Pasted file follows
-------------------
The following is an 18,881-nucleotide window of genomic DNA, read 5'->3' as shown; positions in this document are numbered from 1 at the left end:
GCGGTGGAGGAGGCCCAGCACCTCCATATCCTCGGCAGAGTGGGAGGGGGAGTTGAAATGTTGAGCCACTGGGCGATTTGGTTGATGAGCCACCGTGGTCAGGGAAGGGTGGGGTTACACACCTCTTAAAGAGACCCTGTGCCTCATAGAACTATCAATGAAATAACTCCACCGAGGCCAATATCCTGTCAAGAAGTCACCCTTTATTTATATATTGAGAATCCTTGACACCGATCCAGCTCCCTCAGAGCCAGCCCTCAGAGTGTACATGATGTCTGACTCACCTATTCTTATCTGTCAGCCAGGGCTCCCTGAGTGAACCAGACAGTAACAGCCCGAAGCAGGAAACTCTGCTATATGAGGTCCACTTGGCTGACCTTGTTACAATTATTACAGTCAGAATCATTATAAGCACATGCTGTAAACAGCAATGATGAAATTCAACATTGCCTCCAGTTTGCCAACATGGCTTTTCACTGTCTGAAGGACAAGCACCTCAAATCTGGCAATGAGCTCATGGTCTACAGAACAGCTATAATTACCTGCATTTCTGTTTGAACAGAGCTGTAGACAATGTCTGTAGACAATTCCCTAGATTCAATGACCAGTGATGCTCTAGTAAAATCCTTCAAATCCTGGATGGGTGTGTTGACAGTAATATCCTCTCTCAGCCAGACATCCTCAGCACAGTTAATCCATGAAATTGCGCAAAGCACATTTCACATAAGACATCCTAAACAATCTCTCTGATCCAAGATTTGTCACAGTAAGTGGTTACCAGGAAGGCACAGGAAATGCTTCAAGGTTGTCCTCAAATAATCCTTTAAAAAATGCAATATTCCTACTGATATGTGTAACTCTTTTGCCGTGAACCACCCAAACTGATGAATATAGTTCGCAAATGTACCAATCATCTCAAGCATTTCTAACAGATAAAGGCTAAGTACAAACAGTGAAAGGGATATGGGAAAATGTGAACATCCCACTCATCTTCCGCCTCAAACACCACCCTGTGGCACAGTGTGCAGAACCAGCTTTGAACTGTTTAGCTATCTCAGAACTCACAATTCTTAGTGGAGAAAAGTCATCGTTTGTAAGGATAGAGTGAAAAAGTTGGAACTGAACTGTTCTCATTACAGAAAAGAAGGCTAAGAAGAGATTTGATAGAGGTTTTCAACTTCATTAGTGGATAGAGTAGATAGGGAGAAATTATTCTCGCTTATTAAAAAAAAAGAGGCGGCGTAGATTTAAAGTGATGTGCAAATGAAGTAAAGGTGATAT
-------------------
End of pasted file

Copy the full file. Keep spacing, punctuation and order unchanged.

The following is an 18,881-nucleotide window of genomic DNA, read 5'->3' as shown; positions in this document are numbered from 1 at the left end:
GCGGTGGAGGAGGCCCAGCACCTCCATATCCTCGGCAGAGTGGGAGGGGGAGTTGAAATGTTGAGCCACTGGGCGATTTGGTTGATGAGCCACCGTGGTCAGGGAAGGGTGGGGTTACACACCTCTTAAAGAGACCCTGTGCCTCATAGAACTATCAATGAAATAACTCCACCGAGGCCAATATCCTGTCAAGAAGTCACCCTTTATTTATATATTGAGAATCCTTGACACCGATCCAGCTCCCTCAGAGCCAGCCCTCAGAGTGTACATGATGTCTGACTCACCTATTCTTATCTGTCAGCCAGGGCTCCCTGAGTGAACCAGACAGTAACAGCCCGAAGCAGGAAACTCTGCTATATGAGGTCCACTTGGCTGACCTTGTTACAATTATTACAGTCAGAATCATTATAAGCACATGCTGTAAACAGCAATGATGAAATTCAACATTGCCTCCAGTTTGCCAACATGGCTTTTCACTGTCTGAAGGACAAGCACCTCAAATCTGGCAATGAGCTCATGGTCTACAGAACAGCTATAATTACCTGCATTTCTGTTTGAACAGAGCTGTAGACAATGTCTGTAGACAATTCCCTAGATTCAATGACCAGTGATGCTCTAGTAAAATCCTTCAAATCCTGGATGGGTGTGTTGACAGTAATATCCTCTCTCAGCCAGACATCCTCAGCACAGTTAATCCATGAAATTGCGCAAAGCACATTTCACATAAGACATCCTAAACAATCTCTCTGATCCAAGATTTGTCACAGTAAGTGGTTACCAGGAAGGCACAGGAAATGCTTCAAGGTTGTCCTCAAATAATCCTTTAAAAAATGCAATATTCCTACTGATATGTGTAACTCTTTTGCCGTGAACCACCCAAACTGATGAATATAGTTCGCAAATGTACCAATCATCTCAAGCATTTCTAACAGATAAAGGCTAAGTACAAACAGTGAAAGGGATATGGGAAAATGTGAACATCCCACTCATCTTCCGCCTCAAACACCACCCTGTGGCACAGTGTGCAGAACCAGCTTTGAACTGTTTAGCTATCTCAGAACTCACAATTCTTAGTGGAGAAAAGTCATCGTTTGTAAGGATAGAGTGAAAAAGTTGGAACTGAACTGTTCTCATTACAGAAAAGAAGGCTAAGAAGAGATTTGATAGAGGTTTTCAACTTCATTAGTGGATAGAGTAGATAGGGAGAAATTATTCTCGCTTATTAAAAAAAAAGAGGCGGCGTAGATTTAAAGTGATGTGCAAATGAAGTAAAGGTGATAT